Clare Adamson was right to focus on the destruction of culture. I am glad that a speech in the debate gave time to that issue. The Ukrainians’ fear that people will forget Ukrainian or how to play the bandura, or that they will not see people wear vyshyvankas is very real. This year, I enjoyed a demonstration of what an excellent instrument the bandura is at an event celebrating Ukrainian independence day in Glasgow. On Saturday, I was introduced to a homemade Kyiv cake. Ukrainians have so much to be proud of, and I hope that they are able to protect their culture and keep it alive while they call Scotland their home.

I recognise that there is a strong voice of support for Ukrainians across the Scottish Parliament and that many members take a special interest in the matter, whether they are contributing to debates such as this one, joining the new CPG, or taking part in the work of the Constitution, Europe, External Affairs and Culture Committee, which I know—having sat in front of it last week—has been working hard to scrutinise the work that is going on.

Our priorities for supporting displaced Ukrainians must be led by the lived experience of Ukrainians, and that is why we must all continue to listen. Our “A Warm Scots Future” position paper commits us to that, and it reflects the input of Ukrainians who told us what their priorities were moving forward.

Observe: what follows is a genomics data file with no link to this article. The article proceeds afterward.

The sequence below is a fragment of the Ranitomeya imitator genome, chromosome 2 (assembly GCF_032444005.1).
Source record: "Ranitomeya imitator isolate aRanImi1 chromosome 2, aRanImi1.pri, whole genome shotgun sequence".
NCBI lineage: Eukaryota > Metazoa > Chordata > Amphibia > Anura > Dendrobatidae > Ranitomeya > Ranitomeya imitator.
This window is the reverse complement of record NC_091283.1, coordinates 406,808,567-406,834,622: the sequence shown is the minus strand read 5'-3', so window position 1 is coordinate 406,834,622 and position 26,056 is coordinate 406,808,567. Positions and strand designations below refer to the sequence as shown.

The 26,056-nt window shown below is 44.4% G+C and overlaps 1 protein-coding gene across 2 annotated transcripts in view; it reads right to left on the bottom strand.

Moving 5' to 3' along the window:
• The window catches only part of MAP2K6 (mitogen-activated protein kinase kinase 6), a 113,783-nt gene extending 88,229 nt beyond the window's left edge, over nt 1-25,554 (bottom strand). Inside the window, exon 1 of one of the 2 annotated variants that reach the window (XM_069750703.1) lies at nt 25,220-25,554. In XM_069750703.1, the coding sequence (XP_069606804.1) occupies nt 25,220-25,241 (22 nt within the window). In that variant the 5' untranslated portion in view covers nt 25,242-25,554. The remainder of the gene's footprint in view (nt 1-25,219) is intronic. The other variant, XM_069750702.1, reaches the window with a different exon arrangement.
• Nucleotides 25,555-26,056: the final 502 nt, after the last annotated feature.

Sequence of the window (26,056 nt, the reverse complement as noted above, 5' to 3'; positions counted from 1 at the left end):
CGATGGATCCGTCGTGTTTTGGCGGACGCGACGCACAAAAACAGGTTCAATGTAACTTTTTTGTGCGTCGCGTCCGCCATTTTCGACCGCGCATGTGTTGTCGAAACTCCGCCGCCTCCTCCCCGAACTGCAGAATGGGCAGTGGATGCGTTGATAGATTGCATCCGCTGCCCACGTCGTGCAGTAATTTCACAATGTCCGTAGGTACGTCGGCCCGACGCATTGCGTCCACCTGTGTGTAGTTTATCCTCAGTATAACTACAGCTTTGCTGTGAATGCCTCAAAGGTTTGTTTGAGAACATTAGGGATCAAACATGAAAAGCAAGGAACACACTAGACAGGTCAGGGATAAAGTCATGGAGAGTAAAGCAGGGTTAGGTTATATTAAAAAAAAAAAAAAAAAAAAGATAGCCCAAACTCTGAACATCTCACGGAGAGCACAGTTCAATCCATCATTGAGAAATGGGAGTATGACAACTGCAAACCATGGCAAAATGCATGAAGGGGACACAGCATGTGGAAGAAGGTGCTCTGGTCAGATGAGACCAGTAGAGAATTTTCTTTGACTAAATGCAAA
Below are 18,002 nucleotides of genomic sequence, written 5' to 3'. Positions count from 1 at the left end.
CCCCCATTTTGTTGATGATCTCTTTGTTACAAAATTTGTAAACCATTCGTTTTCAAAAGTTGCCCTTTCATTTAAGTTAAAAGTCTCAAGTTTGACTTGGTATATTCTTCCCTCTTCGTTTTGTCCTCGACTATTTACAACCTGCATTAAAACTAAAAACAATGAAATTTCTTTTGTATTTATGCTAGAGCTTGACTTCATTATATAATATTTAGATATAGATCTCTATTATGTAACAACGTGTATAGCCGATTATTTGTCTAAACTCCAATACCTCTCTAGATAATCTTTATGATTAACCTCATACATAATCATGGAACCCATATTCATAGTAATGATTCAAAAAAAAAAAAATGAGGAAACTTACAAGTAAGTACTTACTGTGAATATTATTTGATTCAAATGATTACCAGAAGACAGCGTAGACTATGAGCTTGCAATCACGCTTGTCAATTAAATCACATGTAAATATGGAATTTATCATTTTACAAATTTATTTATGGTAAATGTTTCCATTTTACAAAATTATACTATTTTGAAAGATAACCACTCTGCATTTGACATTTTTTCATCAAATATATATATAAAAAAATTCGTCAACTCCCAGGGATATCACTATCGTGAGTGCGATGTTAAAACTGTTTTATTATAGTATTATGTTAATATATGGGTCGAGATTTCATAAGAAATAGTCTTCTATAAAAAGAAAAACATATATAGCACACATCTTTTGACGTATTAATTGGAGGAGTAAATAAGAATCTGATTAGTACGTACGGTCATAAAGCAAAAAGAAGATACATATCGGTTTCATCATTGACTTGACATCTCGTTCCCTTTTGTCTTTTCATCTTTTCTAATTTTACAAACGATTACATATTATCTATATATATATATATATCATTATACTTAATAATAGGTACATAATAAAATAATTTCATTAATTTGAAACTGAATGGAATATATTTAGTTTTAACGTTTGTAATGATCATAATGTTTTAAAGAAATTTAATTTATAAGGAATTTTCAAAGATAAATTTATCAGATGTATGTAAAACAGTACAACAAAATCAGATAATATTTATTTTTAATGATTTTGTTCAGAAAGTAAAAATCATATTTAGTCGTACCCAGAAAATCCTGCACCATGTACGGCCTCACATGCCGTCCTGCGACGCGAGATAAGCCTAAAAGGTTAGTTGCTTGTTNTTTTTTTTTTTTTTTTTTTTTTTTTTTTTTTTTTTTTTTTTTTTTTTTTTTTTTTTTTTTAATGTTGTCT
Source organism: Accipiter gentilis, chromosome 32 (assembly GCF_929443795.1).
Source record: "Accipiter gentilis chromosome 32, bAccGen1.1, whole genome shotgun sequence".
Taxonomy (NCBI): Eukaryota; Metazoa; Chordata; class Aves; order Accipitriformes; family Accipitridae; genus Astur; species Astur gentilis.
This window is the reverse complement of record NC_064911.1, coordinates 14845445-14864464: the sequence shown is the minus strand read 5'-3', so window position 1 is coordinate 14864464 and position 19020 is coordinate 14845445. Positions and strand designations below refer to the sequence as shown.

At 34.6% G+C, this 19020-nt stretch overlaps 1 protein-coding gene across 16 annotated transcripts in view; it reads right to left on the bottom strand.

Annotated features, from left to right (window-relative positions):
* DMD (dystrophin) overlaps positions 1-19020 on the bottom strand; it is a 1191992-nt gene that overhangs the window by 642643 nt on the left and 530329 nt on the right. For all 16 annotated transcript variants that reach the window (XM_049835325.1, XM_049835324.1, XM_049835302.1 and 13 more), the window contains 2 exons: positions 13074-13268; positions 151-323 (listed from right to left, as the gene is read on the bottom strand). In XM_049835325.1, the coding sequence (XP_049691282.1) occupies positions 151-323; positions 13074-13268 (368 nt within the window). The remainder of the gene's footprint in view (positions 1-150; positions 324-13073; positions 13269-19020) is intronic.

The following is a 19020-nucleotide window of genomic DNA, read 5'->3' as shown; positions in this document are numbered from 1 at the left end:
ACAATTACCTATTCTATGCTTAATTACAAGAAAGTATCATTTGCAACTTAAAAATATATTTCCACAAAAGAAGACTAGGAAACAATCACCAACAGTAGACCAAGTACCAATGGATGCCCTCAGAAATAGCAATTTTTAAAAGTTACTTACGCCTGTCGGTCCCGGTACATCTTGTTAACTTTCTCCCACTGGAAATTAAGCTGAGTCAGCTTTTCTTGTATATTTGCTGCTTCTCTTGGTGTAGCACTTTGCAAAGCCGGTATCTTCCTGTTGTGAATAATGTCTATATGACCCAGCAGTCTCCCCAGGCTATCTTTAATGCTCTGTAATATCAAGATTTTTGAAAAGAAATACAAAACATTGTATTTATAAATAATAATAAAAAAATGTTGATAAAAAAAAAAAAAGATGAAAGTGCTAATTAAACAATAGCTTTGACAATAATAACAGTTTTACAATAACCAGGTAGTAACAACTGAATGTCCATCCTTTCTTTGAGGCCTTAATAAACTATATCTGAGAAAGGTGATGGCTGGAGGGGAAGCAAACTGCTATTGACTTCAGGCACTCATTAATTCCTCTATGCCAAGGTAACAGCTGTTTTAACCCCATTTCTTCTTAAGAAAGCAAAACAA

Photo of Alex Cole-Hamilton Alex Cole-Hamilton Liberal Democrat

One of the lived experiences of some of our Ukrainian guests has been an inability to access employment opportunities, or indeed housing, because they do not have the mobility to do so. Will the minister reflect on my remarks about whether the Scottish Government will make the discretionary travel scheme available to our Ukrainian guests?

Photo of Emma Roddick Emma Roddick Scottish National Party

I will come to that specific point about concessionary travel later but, when Ukrainians came to Scotland, we opened up social security to them and they have the right to work. We are doing everything in our power to ensure that they have the mobility opportunities to support themselves and their families.

On Saturday, I was welcomed at the Highlands for Ukraine hub in Inverness by Ukrainians and those who support them. I spoke to people about the support, events and opportunities to gather that have been helpful to them. What came across very clearly was the strength of spirit and determination among the displaced Ukrainians who are making their home in the Highlands, in Inverness and Aviemore, as well as the widespread will of the Highland community to help them. That included individuals becoming hosts, trucks being filled with aid to send to eastern Europe and the local Rotary club organising fun and lively acts of kindness such as sleigh rides and contributing to collections for Ukraine.

As has happened in all my recent engagement with the Ukrainian community, the issue of visas came up. People are worried. We can all understand the anxiety of people who have escaped the on-going war in Ukraine and are trying to make their lives here without knowing how long they will be allowed to stay. Keith Brown described that distress, which is also having a wider impact on people’s ability to integrate because it is a matter of concern for their landlords, employers, lenders or anyone who wants to see the certainty of a secure immigration status.